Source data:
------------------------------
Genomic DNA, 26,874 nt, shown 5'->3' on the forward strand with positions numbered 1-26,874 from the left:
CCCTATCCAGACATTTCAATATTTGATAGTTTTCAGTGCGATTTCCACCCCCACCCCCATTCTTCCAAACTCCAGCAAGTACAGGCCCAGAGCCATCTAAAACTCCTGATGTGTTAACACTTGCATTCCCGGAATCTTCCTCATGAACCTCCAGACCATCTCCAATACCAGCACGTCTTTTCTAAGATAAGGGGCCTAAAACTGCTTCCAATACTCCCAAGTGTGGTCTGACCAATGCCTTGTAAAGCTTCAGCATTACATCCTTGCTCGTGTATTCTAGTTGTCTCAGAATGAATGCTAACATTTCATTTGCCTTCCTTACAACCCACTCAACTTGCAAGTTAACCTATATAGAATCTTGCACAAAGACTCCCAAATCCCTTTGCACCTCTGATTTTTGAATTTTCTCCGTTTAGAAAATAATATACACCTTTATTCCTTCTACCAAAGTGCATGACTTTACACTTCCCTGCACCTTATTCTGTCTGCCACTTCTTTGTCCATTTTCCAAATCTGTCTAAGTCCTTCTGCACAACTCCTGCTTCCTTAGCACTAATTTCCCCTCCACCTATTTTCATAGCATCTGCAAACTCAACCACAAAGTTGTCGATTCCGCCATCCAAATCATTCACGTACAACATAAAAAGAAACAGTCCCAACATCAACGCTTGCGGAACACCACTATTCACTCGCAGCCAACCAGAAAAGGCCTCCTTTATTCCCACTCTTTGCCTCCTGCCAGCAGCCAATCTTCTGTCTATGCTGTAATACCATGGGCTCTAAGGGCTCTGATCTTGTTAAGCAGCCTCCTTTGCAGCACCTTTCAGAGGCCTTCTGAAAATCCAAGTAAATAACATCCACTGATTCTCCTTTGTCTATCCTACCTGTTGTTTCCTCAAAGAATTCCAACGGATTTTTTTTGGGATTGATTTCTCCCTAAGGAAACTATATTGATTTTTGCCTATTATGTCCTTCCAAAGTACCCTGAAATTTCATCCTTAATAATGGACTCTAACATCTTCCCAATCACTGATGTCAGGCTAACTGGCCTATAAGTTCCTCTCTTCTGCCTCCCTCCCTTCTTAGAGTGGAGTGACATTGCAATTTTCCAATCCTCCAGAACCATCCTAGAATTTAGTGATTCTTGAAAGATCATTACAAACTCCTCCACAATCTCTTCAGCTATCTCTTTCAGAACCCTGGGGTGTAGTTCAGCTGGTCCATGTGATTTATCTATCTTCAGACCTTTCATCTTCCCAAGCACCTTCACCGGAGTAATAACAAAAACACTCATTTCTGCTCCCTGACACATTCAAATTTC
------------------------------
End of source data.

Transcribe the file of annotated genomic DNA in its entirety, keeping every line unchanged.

Genomic DNA, 26,874 nt, shown 5'->3' on the forward strand with positions numbered 1-26,874 from the left:
CCCTATCCAGACATTTCAATATTTGATAGTTTTCAGTGCGATTTCCACCCCCACCCCCATTCTTCCAAACTCCAGCAAGTACAGGCCCAGAGCCATCTAAAACTCCTGATGTGTTAACACTTGCATTCCCGGAATCTTCCTCATGAACCTCCAGACCATCTCCAATACCAGCACGTCTTTTCTAAGATAAGGGGCCTAAAACTGCTTCCAATACTCCCAAGTGTGGTCTGACCAATGCCTTGTAAAGCTTCAGCATTACATCCTTGCTCGTGTATTCTAGTTGTCTCAGAATGAATGCTAACATTTCATTTGCCTTCCTTACAACCCACTCAACTTGCAAGTTAACCTATATAGAATCTTGCACAAAGACTCCCAAATCCCTTTGCACCTCTGATTTTTGAATTTTCTCCGTTTAGAAAATAATATACACCTTTATTCCTTCTACCAAAGTGCATGACTTTACACTTCCCTGCACCTTATTCTGTCTGCCACTTCTTTGTCCATTTTCCAAATCTGTCTAAGTCCTTCTGCACAACTCCTGCTTCCTTAGCACTAATTTCCCCTCCACCTATTTTCATAGCATCTGCAAACTCAACCACAAAGTTGTCGATTCCGCCATCCAAATCATTCACGTACAACATAAAAAGAAACAGTCCCAACATCAACGCTTGCGGAACACCACTATTCACTCGCAGCCAACCAGAAAAGGCCTCCTTTATTCCCACTCTTTGCCTCCTGCCAGCAGCCAATCTTCTGTCTATGCTGTAATACCATGGGCTCTAAGGGCTCTGATCTTGTTAAGCAGCCTCCTTTGCAGCACCTTTCAGAGGCCTTCTGAAAATCCAAGTAAATAACATCCACTGATTCTCCTTTGTCTATCCTACCTGTTGTTTCCTCAAAGAATTCCAACGGATTTTTTTTGGGATTGATTTCTCCCTAAGGAAACTATATTGATTTTTGCCTATTATGTCCTTCCAAAGTACCCTGAAATTTCATCCTTAATAATGGACTCTAACATCTTCCCAATCACTGATGTCAGGCTAACTGGCCTATAAGTTCCTCTCTTCTGCCTCCCTCCCTTCTTAGAGTGGAGTGACATTGCAATTTTCCAATCCTCCAGAACCATCCTAGAATTTAGTGATTCTTGAAAGATCATTACAAACTCCTCCACAATCTCTTCAGCTATCTCTTTCAGAACCCTGGGGTGTAGTTCAGCTGGTCCATGTGATTTATCTATCTTCAGACCTTTCATCTTCCCAAGCACCTTCACCGGAGTAATAACAAAAACACTCATTTCTGCTCCCTGACACATTCAAATTTC